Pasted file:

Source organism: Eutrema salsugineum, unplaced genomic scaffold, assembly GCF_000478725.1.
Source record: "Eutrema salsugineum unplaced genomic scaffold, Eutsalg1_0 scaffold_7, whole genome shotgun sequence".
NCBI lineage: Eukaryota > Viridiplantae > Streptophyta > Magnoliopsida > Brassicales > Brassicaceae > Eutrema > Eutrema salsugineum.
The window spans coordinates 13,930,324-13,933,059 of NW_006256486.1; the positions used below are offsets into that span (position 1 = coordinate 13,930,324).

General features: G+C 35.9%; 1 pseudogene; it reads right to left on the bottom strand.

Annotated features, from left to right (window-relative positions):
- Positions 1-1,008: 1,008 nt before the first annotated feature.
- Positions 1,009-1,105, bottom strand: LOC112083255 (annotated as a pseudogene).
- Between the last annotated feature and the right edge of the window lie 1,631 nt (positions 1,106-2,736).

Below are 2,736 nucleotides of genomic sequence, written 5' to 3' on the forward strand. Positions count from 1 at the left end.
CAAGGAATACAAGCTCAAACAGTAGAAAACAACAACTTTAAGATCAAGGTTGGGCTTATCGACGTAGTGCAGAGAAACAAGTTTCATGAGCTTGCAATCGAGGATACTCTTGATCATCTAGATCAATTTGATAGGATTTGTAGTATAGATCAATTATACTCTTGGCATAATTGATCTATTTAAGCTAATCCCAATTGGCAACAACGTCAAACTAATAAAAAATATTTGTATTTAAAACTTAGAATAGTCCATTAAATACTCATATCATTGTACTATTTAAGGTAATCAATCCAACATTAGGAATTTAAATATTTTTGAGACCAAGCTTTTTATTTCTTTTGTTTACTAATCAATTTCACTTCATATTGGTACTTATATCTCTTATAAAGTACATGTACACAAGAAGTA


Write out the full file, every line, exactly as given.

Source organism: Eutrema salsugineum, unplaced genomic scaffold, assembly GCF_000478725.1.
Source record: "Eutrema salsugineum unplaced genomic scaffold, Eutsalg1_0 scaffold_7, whole genome shotgun sequence".
NCBI lineage: Eukaryota > Viridiplantae > Streptophyta > Magnoliopsida > Brassicales > Brassicaceae > Eutrema > Eutrema salsugineum.
The window spans coordinates 13,930,324-13,933,059 of NW_006256486.1; the positions used below are offsets into that span (position 1 = coordinate 13,930,324).

General features: G+C 35.9%; 1 pseudogene; it reads right to left on the bottom strand.

Annotated features, from left to right (window-relative positions):
- Positions 1-1,008: 1,008 nt before the first annotated feature.
- Positions 1,009-1,105, bottom strand: LOC112083255 (annotated as a pseudogene).
- Between the last annotated feature and the right edge of the window lie 1,631 nt (positions 1,106-2,736).

Below are 2,736 nucleotides of genomic sequence, written 5' to 3' on the forward strand. Positions count from 1 at the left end.
CAAGGAATACAAGCTCAAACAGTAGAAAACAACAACTTTAAGATCAAGGTTGGGCTTATCGACGTAGTGCAGAGAAACAAGTTTCATGAGCTTGCAATCGAGGATACTCTTGATCATCTAGATCAATTTGATAGGATTTGTAGTATAGATCAATTATACTCTTGGCATAATTGATCTATTTAAGCTAATCCCAATTGGCAACAACGTCAAACTAATAAAAAATATTTGTATTTAAAACTTAGAATAGTCCATTAAATACTCATATCATTGTACTATTTAAGGTAATCAATCCAACATTAGGAATTTAAATATTTTTGAGACCAAGCTTTTTATTTCTTTTGTTTACTAATCAATTTCACTTCATATTGGTACTTATATCTCTTATAAAGTACATGTACACAAGAAGTA